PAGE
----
Honors Theses

Date of Award


Document Type

Undergraduate Thesis

Degree Name



Mathematics and Statistics

Faculty Mentor

Paramahansa Pramanik


Thomas Shaw, Olivia Atutey


Different generations have different experiences from each other depending on the circumstances of the world they were raised in. As a result, different generations have different views of different controversial topics, and there are few topics as controversial as nuclear power. Throughout its history, it has been seen as both the solution to our energy problems, as well as a threat to the safety of life as we know it. This project aims to see if such a difference exists, and if so, what factors would be most influential in creating this difference? Would the past mistakes and catastrophes shape the views of newer generations? Or have the pressures and challenges of the modern era made people more amenable to the concept of nuclear power? We went about this by designing a survey to investigate variables we believe would affect a different generation’s views on nuclear power and then built a model to see if such views would change a person's opinions on nuclear power.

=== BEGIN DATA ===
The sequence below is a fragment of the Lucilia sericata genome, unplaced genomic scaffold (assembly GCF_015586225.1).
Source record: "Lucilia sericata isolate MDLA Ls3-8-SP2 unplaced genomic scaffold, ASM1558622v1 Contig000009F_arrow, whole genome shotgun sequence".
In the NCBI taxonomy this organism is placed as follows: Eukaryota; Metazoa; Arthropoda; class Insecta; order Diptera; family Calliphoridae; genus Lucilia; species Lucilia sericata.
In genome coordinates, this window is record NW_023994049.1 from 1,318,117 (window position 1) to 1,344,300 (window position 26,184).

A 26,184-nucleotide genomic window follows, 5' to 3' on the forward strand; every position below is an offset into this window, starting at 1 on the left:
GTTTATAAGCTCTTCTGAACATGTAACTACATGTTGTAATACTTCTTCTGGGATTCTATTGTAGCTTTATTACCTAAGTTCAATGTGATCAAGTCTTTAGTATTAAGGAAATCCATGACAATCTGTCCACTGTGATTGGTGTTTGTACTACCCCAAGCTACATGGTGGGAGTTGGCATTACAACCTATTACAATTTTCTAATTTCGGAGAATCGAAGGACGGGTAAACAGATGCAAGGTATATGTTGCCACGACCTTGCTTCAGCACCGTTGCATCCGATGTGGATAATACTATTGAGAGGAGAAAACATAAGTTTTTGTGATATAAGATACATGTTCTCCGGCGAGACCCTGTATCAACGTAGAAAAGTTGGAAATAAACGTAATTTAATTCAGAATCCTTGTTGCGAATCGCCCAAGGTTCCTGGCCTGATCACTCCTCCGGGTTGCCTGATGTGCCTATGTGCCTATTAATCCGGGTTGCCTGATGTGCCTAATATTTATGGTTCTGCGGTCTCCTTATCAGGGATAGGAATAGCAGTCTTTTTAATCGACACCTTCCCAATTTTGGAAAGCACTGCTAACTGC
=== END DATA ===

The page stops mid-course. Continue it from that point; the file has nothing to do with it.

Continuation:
In our findings, we found that there were significant differences between Gen Z and the Baby Bomers. Particularly on matters of nuclear abolishment. It appears that even though Baby Boomers on average are more supportive than Gen Z towards nuclear power they are also more likely to advocate for its abolishment. While Gen Z, despite being less supportive of nuclear power, viewed abolishing the industry as an extreme scenario with over half saying they were against it. Cumulatively both generations had the economy as the factor most likely to sway their stance on nuclear power.



Available for download on Friday, November 29, 2024